Since the beginning of the year, the equity markets have been in free-fall, with the Euro Stoxx down (16%) and the S&P 500 slipping (10%). Since the peaks of spring 2015, the correction has been even more substantial. At least in Europe, it meets the usual definition of a bear market (Euro Stoxx (-25%), S&P 500 (-13%), MSCI Emerging Markets (-31%)). This has occurred amidst high volatility, with major dispersion between sectors and stocks and sometimes severe market fluctuation.
Risks that should not be underestimated
Numerous fears are dampening investor sentiment, including concerns about global growth (especially in China and the emerging economies, but also related to the risk of recession in the United States), the impact of the collapse in energy and commodity prices (not limited to a few countries but also on the banking sector and the risk of contagion), tensions on the bond market (spreads widening toward record levels seen in 2008 and 2012), the drastic fall of a number of emerging currencies and difficulties faced by some emerging countries in coping with their US $-denominated debt, China's ability to keep control of its monetary policy and currency in the face of massive capital outflows and shrinking currency reserves, elections in the United States, the referendum in the United Kingdom and geopolitical risks.
No capitulation yet
Despite the sharp decline on the equity market, we have not yet witnessed investor capitulation. While sovereign funds from countries exposed to oil and commodities have begun liquidating some of their foreign investments, particularly in European equities, stock transaction volumes are still moderate and European equity flows have been positive for several months (the opposite of the United States). If panic were to set in and investors capitulated, the correction could initially swell before potentially reaching its end.
The scale of the decline and volatility on the markets and the early stages of panic they have generated are more a reflection of investor sentiment than of a significant deterioration of fundamentals at this stage. In the United States, the labour market, consumer spending and consumer confidence remain strong. In the Eurozone, the slow recovery seems to be continuing, with leading indicators (buying intentions, consumer confidence, loan applications) remaining positive and pointing to a slight acceleration of economic growth.
Earnings publications in Europe, which are still ongoing, are also proving to be largely in line with expectations, although major disparities exist between sectors and companies. Finally, valuations of European equities, while not substantially discounted like in 2011, have reached attractive levels, particularly in relation to US equities, provided that profit growth stays on track in 2016.
The scale of the decline and volatility on the markets and the early stages of panic they have generated are more a reflection of investor sentiment than of a significant deterioration of fundamentals at this stage.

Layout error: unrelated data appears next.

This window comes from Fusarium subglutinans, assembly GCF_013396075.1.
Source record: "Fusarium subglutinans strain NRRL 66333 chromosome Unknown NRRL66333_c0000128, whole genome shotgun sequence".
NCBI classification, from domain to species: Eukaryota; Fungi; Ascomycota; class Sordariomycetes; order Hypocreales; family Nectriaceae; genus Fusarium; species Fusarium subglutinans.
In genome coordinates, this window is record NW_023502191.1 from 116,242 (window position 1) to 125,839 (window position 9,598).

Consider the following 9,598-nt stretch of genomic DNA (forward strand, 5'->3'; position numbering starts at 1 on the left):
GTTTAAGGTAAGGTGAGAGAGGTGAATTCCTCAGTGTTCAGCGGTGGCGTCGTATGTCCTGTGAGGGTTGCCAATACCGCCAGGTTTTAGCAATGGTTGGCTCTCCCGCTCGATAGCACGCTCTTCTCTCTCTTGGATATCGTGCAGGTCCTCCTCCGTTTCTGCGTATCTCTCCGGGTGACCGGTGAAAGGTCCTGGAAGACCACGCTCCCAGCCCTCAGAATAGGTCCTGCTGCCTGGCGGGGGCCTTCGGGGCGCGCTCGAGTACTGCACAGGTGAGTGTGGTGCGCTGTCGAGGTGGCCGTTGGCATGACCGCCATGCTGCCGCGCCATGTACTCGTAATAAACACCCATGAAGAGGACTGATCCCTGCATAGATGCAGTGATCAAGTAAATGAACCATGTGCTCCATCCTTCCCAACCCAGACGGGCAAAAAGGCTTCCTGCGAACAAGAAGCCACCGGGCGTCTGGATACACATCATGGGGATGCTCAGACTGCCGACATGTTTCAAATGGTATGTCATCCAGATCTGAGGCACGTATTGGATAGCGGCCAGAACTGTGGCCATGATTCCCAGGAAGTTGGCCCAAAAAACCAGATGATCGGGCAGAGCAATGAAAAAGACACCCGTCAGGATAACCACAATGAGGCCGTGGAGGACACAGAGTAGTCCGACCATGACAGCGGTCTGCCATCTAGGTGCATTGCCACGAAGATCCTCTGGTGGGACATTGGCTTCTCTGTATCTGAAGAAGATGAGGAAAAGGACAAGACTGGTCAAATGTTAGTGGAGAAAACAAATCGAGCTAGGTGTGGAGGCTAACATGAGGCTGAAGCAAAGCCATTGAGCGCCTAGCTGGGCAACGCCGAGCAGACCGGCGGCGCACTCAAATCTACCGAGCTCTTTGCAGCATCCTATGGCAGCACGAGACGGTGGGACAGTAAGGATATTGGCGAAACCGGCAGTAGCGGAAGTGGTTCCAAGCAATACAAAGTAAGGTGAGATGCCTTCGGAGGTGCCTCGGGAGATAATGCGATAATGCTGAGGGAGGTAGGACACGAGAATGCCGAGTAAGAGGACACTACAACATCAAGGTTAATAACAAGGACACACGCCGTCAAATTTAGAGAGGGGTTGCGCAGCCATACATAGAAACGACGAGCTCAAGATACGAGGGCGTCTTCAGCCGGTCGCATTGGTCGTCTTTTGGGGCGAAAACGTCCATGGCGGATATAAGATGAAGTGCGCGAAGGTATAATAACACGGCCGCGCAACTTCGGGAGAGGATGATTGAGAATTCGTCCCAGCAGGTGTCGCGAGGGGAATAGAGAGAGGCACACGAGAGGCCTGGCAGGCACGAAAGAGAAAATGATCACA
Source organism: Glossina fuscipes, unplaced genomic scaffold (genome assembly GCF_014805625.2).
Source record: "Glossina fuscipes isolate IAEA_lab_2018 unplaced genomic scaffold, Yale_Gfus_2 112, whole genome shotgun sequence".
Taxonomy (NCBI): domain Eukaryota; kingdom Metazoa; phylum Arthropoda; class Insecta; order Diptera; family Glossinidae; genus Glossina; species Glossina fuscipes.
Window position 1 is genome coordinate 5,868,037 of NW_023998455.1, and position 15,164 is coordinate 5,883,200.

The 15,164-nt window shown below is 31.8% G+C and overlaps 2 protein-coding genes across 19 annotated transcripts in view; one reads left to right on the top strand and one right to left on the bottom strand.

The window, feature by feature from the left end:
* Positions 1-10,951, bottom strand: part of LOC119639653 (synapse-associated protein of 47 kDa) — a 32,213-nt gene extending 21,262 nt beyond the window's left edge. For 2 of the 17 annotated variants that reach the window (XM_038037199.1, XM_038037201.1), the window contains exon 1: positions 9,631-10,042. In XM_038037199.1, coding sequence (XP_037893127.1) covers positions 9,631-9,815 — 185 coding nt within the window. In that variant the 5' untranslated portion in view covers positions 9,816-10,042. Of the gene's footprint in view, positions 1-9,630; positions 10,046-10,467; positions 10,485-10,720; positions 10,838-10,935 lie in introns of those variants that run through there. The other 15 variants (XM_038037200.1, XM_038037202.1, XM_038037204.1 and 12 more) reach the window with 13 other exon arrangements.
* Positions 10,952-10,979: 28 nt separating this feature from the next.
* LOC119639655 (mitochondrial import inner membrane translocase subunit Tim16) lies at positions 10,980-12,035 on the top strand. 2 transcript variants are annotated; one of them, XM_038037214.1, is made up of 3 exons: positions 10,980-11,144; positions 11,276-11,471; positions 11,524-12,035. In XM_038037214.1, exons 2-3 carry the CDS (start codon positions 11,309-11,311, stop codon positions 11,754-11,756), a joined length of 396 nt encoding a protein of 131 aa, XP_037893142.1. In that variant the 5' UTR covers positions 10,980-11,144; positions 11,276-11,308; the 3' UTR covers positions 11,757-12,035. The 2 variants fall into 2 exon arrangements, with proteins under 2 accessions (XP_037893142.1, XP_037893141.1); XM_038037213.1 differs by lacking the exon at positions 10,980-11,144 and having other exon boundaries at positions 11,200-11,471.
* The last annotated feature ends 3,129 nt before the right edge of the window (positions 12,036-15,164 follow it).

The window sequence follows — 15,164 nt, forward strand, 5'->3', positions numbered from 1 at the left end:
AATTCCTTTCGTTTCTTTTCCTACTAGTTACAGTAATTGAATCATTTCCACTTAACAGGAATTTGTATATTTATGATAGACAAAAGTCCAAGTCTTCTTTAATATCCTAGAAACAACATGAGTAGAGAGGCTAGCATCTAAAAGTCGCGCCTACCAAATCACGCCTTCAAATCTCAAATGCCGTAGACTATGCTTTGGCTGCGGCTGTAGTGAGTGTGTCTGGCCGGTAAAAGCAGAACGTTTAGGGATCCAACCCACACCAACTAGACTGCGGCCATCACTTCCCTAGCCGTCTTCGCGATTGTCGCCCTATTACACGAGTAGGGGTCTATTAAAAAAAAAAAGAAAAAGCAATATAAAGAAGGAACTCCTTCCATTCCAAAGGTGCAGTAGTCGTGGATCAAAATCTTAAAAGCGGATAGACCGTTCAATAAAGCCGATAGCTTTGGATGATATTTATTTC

What is the right approach in this adverse environment?
Against this backdrop, some securities have reached attractive entry points. Accordingly, we have gradually reinvested in our long-only funds, prioritising European domestic exposures and growth sectors and themes such as healthcare, telecommunications, technology (particularly the “digital transformation”), business services and consumer goods. Conversely, we continue to steer clear of commodities, oil and gas, capital goods exposed to these end markets and banking stocks.
In our flexible funds, whose primary objective is to withstand periods of difficulty, we have maintained a cautious stance, and thus far we have retained relatively moderate exposure to equities (Sycomore Partners: 42%, Sycomore L/S Opportunities: 41%, Sycomore Allocation Patrimoine: 22% equities, 30% High Yield, 17% Investment Grade), unlike in August 2015, when we significantly increased our exposure following the surprise devaluation of the yuan.
However, we took advantage of recent market movements to begin reinvesting in certain stocks which had been excessively penalised, such as AXA, Air Liquide, Bureau Veritas, Accor, Store Electronic Systems, Solutions 30, Criteo, Carrefour and Zodiac. Conversely, we scaled back investments in some more cyclical stocks such as Schneider Electric, Arkema, DaimlerChrysler, Wienerberger and Rexel.
A continued market decline and a capitulation with more significant seller outflows and volumes could provide us with the opportunity to significantly but gradually increase the exposure on our flexible funds.
In credit, we are back to attractive yields: more than 5% in aggregate on our Sycomore Sélection Crédit fund, a record since the fund was created in 2012.
Our approach to navigating this complex and uncertain environment is based on agility, responsiveness and selectivity and taking advantage of the opportunities offered by market volatility.
The opinions and estimates given represent our judgement and may change without prior notice; the same is true of statements regarding financial market trends, which are based on current market conditions. We believe that the information provided on these pages is reliable; however, it should not be considered exhaustive. The data, images and citations contained have been calculated or produced using publicly-available information that we believe to be reliable but we have not independently verified. Please note that all forecasts have their own limitations; consequently, Sycomore Asset Management assumes no liability as to their materialisation. This publication is not intended to be an offer or solicitation to buy or sell any financial instrument whatsoever. References to specific securities or to their issuers are for illustrative purposes only and should not be interpreted as recommendations to buy or sell.